Executive Leadership: Blog Series – Executive Insights for Q1 2021 Part 1
Focus on Executive Leadership: Every quarter, we’ll present insights from top executives from different backgrounds and functions. To help you prepare for Q1 2021, here are executive insights from Larry O’Toole, an experienced CEO of manufacturing and service businesses, and member of the Cerius network.
Focus on Executive Leadership: A Q&A with Larry O’Toole
What do you envision as the biggest challenges companies and executive leadership will face in Q1 2021?
For many business leaders, the lack of any crystal ball is causing a defensive posture; but for some, the opportunity to play offense.
The key challenges we will be facing heading into Q1 are: deciding where your market is headed; identifying your company resilience; evaluating the relevance of your Unique Selling Proposition; monitoring and managing your culture; and avoiding disruption or being the disrupter.
Each of us must pick a forecast for our business and manage to it. Should your focus be cost containment to continue navigating a storm that you believe will continue? Or do you begin to slowly (or quickly) prepare for a rebound? Deciding this will help you establish the balance of defense and/or offense that your business should be taking.
What’s your recommend strategy for addressing these challenges?
Conduct scenario planning. Now and heading in to Q1 is a time to be laying out various possible paths of growth your business might see. It would make sense to do a “best case,” “worst case,” and “most likely case” scenario plan so you can better understand possible business outcomes in the period ahead, which can give you proactive visibility to cash flow requirements.
Refresh your strategic planning process. Too many businesses either have weak strategic thinking and planning, or their process is stale. The old adage, “ask old questions, get old answers” absolutely applies to the current environment. Look at your strategic planning and ensure it’s driving new, innovative dialog among your team. And be sure you’re looking outside your four walls during your strategic refresh because the last thing you want to plan based only on what’s happening inside your four walls. Speak with employees, customers and vendors to get broader insights into your thinking and planning.
Remember that “your company data is your new oil.” Clive Humby coined this expression in 2006, and never has it been more relevant than 2020. Don’t assume you know about your business trends, such as customer buying behavior. Look closely at your data and see how it might be telling a new story from what you’ve known historically. Ask yourself, is my data telling me I’m selling a different mix of product/services versus historical performance? Are customers buying a different bundles than before? Am I looking at my product/service sales by units and revenues/margins, not just one or the other? Your data will tell a story—know what it is.
Know the difference between tactical and transformational cost management. Up to this point, most businesses have taken steps to reduce their cost base. These steps include reducing travel, reducing some marketing spend, reducing some of the labor force, etc. Logical steps, but these are tactical and only effective if your market is going to bounce back more quickly.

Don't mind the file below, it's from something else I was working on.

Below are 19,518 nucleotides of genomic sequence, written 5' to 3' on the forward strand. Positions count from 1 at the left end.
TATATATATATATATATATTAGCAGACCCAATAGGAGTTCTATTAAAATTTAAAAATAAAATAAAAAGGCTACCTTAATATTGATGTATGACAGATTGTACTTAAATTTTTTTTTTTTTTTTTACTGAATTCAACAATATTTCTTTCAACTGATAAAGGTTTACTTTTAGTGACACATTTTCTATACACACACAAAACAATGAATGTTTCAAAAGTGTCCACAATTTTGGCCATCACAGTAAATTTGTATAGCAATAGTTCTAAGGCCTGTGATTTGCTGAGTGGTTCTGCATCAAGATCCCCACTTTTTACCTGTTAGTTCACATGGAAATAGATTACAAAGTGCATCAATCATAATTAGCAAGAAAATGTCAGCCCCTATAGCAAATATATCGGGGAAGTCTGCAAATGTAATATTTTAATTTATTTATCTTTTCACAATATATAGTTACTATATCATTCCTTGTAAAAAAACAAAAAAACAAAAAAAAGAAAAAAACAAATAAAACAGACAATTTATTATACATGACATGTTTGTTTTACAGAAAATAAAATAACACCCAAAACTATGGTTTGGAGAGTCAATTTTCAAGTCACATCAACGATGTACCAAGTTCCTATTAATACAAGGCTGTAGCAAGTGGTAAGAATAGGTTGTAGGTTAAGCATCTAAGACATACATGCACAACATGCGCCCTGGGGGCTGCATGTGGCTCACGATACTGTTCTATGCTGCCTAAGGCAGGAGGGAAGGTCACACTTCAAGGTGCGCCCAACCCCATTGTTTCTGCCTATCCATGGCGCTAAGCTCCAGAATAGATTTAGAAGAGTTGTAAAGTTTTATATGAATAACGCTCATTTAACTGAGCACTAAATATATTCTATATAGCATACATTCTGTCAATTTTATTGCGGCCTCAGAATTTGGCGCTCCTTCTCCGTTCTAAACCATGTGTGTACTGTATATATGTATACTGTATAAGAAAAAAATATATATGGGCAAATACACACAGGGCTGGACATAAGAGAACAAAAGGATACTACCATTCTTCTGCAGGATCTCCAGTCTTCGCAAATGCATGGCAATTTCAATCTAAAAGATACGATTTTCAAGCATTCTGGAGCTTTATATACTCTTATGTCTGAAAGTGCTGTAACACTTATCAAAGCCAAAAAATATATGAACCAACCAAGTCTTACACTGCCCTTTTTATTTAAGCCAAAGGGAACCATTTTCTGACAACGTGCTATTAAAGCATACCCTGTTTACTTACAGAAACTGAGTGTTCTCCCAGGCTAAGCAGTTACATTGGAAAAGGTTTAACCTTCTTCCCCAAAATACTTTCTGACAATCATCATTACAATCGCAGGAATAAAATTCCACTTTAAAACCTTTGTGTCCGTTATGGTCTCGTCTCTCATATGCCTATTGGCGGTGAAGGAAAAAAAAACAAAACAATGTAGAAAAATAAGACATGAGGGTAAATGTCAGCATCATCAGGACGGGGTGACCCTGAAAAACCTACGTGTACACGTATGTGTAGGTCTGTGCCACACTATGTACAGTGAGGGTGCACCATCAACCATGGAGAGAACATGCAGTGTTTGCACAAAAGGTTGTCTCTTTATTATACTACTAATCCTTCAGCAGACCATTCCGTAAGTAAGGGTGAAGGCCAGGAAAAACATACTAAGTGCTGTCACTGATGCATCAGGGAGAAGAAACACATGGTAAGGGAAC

However, if the pandemic may be changing your market and business for a longer period, you may not have enough tactical costs to help you, both cash flow and profit-wise. Transformational costs are those that mean changing your business model or your fulfillment model to something more efficient, and these will help you now and longer term. Ask yourself this: When our market returns, will our costs quickly return, as well? Or are we making more meaningful, transformational improvements to our business so we benefit longer term coming out of this pandemic?
What are the critical skill sets companies will need to survive and thrive in Q1 2021?
Imagine an NFL linebacker that isn’t good at tackling, or an airline pilot that isn’t good at filing flight plans. You can’t imagine this. As business leaders, our competence should be strategic thinking and planning. This is a critical skill set needed now to survive and thrive. Ask yourself this question: Is my planning process an enabler during these uncertain times?
Leadership Emotional Intelligence:
A critical executive leadership skill set needed at any time, and certainly now, is being able to read the environment around us and know how to navigate it. Ask yourself this question: Is my leadership team in touch with what’s on the minds of our employees and key customers, and are we navigating it effectively?
This is always key, but certainly becomes more essential during uncertain times. I always encourage business leaders to know the difference between quantity versus quality of communications. Ask yourself this question: How effective is our internal and external communications? Are we striking the right balance of quantity and quality?
Continuous improvement culture:
The thoughts business leaders need to keep in mind are: What can my team do today that’s better than what we did yesterday? Tomorrow, where and how can we do better than we did today? Ask yourself these two questions: Do I and my team have a continuous improvement mindset during these challenging times? Are we having the right dialog in this area?
Larry is an experienced CEO of manufacturing and service businesses. He founded Yosemite Associates introducing the Greenpoint™ and Bank your moment® campaigns to help owners extract the uncertainty around building company worth. Larry is a corporate director and advises a diversified group of owners on their worth-creating journey. [email protected].
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